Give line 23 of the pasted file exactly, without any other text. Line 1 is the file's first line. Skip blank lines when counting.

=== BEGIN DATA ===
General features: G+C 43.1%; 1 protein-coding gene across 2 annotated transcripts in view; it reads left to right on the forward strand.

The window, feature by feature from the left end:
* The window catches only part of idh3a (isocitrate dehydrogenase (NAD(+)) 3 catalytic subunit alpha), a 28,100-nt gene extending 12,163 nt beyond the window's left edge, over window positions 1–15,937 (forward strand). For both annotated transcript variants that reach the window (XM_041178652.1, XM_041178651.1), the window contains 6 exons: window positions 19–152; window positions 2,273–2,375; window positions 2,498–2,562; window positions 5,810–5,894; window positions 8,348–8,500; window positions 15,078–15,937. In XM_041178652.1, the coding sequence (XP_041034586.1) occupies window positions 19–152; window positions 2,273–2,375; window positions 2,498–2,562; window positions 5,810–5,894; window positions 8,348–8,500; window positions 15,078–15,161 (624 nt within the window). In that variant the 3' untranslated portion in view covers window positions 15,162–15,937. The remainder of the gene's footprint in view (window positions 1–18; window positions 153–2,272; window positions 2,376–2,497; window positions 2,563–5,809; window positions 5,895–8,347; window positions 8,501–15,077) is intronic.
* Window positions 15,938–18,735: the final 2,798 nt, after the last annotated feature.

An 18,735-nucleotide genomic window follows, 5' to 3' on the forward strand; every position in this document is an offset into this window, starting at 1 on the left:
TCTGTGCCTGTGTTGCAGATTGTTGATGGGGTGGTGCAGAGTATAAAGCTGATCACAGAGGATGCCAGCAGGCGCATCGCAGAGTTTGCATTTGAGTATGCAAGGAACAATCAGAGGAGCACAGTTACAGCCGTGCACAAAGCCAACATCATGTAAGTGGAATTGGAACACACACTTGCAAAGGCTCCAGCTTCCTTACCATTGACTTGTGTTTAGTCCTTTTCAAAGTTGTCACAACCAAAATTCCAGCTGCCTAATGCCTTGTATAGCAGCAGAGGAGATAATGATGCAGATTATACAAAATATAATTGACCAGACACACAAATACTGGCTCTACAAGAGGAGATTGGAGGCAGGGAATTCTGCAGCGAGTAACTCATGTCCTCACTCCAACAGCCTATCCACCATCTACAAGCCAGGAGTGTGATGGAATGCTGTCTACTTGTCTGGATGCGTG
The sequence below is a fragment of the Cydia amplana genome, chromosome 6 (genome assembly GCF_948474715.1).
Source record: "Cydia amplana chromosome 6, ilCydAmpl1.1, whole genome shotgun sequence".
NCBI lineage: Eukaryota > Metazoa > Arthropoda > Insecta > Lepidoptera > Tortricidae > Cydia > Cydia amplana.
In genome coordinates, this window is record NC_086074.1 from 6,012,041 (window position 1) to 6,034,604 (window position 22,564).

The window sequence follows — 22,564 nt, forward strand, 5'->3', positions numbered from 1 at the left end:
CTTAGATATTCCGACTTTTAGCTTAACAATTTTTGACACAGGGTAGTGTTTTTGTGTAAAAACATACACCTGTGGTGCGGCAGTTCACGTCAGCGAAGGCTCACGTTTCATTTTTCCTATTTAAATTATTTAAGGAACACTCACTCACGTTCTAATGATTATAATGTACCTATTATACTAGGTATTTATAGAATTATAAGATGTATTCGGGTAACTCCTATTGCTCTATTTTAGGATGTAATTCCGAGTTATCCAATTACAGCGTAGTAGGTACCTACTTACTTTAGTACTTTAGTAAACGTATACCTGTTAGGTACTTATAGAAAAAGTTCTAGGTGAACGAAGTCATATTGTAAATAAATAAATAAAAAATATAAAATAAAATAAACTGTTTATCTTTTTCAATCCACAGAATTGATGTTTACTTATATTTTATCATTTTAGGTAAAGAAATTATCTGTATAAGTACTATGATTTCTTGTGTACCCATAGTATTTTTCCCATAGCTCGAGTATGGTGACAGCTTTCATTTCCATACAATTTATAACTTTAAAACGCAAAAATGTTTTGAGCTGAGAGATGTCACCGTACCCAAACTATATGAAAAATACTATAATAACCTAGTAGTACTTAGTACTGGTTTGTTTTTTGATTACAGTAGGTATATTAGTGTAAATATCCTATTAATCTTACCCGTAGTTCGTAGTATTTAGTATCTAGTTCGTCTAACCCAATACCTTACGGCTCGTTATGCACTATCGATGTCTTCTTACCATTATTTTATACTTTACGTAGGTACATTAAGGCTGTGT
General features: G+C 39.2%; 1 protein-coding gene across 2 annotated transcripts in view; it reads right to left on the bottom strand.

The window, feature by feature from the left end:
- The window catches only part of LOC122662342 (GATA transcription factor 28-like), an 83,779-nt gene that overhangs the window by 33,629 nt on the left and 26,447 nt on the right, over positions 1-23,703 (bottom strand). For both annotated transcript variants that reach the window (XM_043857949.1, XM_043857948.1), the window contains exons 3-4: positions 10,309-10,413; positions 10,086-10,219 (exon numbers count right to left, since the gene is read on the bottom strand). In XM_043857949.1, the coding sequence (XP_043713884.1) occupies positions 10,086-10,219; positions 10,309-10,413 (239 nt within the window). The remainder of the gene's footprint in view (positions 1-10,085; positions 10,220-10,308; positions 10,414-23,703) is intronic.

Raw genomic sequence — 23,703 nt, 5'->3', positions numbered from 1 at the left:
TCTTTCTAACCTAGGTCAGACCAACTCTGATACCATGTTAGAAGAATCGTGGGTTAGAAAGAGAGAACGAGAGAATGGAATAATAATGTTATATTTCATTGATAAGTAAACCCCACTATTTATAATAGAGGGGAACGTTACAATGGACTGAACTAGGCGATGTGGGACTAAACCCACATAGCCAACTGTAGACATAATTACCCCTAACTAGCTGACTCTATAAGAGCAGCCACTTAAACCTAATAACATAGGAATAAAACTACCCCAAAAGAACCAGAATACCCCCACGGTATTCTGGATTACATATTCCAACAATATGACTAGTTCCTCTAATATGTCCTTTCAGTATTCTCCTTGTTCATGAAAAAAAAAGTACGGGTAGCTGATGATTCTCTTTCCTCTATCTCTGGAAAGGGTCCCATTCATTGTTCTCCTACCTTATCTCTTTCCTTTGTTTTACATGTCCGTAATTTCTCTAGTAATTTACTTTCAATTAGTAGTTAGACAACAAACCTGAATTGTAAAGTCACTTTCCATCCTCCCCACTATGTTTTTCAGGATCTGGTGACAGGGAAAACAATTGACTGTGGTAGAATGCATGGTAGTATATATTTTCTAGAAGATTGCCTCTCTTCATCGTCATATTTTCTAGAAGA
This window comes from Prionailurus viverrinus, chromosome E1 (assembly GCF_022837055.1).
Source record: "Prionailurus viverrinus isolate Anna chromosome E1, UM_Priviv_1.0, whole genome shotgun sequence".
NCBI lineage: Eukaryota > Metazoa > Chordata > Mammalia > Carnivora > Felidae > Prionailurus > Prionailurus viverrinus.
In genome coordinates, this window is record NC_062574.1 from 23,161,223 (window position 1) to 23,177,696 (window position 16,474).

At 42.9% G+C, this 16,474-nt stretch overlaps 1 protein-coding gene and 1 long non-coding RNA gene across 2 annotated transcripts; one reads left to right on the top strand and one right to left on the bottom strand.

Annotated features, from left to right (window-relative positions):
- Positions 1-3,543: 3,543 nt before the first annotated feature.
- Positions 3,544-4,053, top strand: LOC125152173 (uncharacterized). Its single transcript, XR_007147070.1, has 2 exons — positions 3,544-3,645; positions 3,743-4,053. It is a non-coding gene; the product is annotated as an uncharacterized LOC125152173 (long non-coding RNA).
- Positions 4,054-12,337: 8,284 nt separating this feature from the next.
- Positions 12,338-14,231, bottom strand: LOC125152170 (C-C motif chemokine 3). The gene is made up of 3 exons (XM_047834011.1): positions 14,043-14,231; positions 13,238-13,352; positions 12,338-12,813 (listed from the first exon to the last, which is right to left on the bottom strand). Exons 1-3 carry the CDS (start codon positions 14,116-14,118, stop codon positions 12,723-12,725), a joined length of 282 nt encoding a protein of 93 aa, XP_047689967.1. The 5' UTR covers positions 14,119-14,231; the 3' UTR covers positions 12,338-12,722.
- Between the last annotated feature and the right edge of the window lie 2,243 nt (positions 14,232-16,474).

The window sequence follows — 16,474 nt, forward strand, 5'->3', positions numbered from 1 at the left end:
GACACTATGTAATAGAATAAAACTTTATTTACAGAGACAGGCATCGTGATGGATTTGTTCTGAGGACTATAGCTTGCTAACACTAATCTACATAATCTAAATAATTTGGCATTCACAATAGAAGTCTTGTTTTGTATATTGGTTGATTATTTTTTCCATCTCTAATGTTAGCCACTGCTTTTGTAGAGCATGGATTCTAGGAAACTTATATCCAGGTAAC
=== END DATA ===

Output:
Annotated features, from left to right (window-relative positions):